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Conflicted Interests 

Observer publisher knee-deep in campaigns

It's becoming increasingly difficult to tell if Charlotte Observer publisher Ann Caulkins is running a campaign or a newspaper or both.

Caulkins is knee-deep in the campaigns against the repeal of the half-cent sales tax for mass transit and for the school bond package that will go on the ballot this fall. So knee-deep, in fact, that one might wonder where the Observer ends and the campaigns for both issues begin.

Caulkins sits on the boards of directors of the Charlotte Center City Partners and the Charlotte Chamber of Commerce.

On Aug. 23, Caulkins voted with the rest of the Charlotte Center City Partners board for a resolution against the repeal of the half-cent sales tax.

Maybe it is just coincidence that the resolution reads like a list of the Charlotte Observer's talking points on the mass transit tax from its recent articles. Or maybe it isn't.

Caulkins is also a director at the Chamber, which is currently running what promises to be high-dollar campaigns in favor of the bonds and against the repeal of the transit tax.

But Caulkins, the top boss at the Observer, the woman to whom the paper's editor answers, wants to assure you that despite appearances, the paper is in no way biased on those topics. Nope, not biased at all.

In an e-mail exchange last week with Charlotte Attorney Tom Ashcraft, a transit skeptic, Caulkins actually claimed she wasn't involved in the paper's news coverage.

"I am a director of the Charlotte City Center Partners (sic) and the Charlotte Chamber of Commerce," Caulkins wrote. "Both organizations have passed resolutions to oppose the repeal of the mass transit system. I have recused myself from the Editorial Board on this issue, and I don't oversee the newsroom. I also don't make the determinations on what news is published in the newspaper. This is the job of Rick Thames our executive editor. Thank you for your interest in this matter, and I hope you continue to read the excellent stories we are doing on the subject."

It's a pretty incredible claim for the top boss at a newspaper to make, considering publishers are responsible for everything that goes into the paper.

"Aren't you at least responsible for the personnel who occupy positions of executive editor, managing editor, editorial page editor, etc.?" Ashcraft wrote back. "Or are you telling your readers that, as far as McClatchy is concerned, the Charlotte Observer is completely on auto-pilot?"

Ironically, for two years the paper's reporters have been obsessed with the fact that school board member Larry Gauvreau is also the publisher of the Rhinoceros Times. It's something the Observer's writers have disparaged Gauvreau for and have pointed out nearly a dozen times in print. So you've got to wonder when the newsroom planned to get around to mentioning Caulkins' extracurricular activities to readers.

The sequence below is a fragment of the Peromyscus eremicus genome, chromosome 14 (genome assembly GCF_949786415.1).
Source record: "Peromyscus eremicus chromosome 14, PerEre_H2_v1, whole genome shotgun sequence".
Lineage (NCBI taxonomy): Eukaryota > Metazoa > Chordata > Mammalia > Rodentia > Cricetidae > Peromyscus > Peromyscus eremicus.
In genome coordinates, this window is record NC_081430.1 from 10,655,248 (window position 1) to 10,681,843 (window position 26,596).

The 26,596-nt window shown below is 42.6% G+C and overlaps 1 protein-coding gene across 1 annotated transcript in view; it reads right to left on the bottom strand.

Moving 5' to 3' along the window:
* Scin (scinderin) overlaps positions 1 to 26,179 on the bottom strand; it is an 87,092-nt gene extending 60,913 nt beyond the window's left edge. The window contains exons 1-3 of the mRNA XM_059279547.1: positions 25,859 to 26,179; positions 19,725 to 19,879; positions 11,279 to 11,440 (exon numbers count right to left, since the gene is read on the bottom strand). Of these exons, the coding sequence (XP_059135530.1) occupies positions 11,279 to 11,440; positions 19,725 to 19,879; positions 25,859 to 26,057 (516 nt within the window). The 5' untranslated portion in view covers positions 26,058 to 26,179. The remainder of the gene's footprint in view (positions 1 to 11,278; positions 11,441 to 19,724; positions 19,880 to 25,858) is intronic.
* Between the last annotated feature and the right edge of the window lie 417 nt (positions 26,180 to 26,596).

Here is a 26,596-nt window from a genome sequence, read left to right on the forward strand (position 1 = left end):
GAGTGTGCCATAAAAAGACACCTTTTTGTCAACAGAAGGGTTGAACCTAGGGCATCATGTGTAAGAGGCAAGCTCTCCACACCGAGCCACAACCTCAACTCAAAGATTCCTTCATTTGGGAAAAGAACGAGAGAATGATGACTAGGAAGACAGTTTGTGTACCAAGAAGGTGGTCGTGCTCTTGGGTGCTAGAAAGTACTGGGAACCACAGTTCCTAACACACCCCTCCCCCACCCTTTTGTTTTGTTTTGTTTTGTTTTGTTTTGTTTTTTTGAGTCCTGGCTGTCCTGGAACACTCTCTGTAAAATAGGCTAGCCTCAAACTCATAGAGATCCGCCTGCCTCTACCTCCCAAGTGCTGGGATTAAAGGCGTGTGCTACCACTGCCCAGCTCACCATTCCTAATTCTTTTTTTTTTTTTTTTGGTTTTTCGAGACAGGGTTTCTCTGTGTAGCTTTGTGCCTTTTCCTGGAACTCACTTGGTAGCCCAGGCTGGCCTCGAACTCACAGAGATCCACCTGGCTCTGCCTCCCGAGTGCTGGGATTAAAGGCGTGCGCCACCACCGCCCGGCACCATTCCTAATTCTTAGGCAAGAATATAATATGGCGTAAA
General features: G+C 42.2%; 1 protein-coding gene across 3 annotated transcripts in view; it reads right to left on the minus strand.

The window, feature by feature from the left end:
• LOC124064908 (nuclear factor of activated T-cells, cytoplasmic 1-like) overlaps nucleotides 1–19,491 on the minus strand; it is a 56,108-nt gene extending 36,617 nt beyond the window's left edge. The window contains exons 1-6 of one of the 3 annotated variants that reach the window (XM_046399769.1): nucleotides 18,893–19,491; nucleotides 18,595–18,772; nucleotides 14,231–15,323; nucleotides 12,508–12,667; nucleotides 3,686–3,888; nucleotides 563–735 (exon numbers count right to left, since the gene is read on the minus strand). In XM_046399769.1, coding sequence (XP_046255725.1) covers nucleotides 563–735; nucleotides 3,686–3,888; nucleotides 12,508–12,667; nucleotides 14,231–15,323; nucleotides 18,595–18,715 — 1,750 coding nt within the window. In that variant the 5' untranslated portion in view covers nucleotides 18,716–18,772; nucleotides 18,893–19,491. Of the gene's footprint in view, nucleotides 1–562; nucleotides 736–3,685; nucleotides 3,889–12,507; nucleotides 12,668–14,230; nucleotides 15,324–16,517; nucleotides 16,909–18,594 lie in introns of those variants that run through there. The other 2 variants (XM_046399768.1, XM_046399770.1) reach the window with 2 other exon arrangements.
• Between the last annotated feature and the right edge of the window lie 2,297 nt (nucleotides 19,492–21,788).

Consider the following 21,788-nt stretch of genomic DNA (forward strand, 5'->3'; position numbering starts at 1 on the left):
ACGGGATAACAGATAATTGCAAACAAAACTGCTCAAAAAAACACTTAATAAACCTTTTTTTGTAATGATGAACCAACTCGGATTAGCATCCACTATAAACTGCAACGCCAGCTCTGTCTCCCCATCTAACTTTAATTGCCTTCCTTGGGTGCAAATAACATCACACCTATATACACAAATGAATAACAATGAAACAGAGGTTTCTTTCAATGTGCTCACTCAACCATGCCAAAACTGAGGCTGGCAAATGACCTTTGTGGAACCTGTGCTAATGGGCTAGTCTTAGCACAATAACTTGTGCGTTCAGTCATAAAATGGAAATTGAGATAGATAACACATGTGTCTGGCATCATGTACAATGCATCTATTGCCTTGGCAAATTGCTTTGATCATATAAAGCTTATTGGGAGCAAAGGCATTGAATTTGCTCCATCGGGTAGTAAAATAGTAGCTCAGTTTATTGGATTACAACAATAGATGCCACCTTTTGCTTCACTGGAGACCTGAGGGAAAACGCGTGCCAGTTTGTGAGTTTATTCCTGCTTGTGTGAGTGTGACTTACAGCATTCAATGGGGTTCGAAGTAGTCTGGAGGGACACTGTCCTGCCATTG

Since the transit tax repeal campaign was launched by transit opponents, the Observer has turned the lives of those involved upside down and obsessively questioned their affiliations, their motives and where their funds came from.

Earlier this year, the paper targeted transit tax opponent Jay Morrison for contributing half the cost of the tax repeal petition signature campaign.

The Observer gave Morrison the equivalent of a full rectal exam, photographing him in front of his home and splashing details of his sordid credit history across the front page. Morrison's credit history was shady, but the Observer failed to prove he broke any laws. Still, this somehow merited front-page coverage.

If the paper applied this level of scrutiny across the board to other campaigns and candidates -- which I would welcome -- the political environment in this city would undoubtedly be the cleanest on the East Coast.

But a search of Lexis-Nexis shows that the Observer's shredding of Morrison was by far the most in-depth look the paper has taken in more than a decade into the funding sources behind a ballot-issue campaign. Big business-backed campaigns for the arena and for school bonds have rarely rated more than a single short article in the paper, even when banks and developers who stood to profit from them donated tens of thousands to hundreds of thousands of dollars.

By the time the paper was done with Morrison, he was shamed into resigning from the school board race.

It's time for the paper to shine the same light on Caulkins. If the Observer's coverage of the bonds and the tax repeal campaign is to be taken seriously in the future, readers deserve the truth and some kind of explanation from Caulkins.

And if the Observer has a shred of journalistic integrity left -- which I seriously doubt -- Caulkins will either resign from the paper or from the two groups immediately.

Speaking of 3.75000

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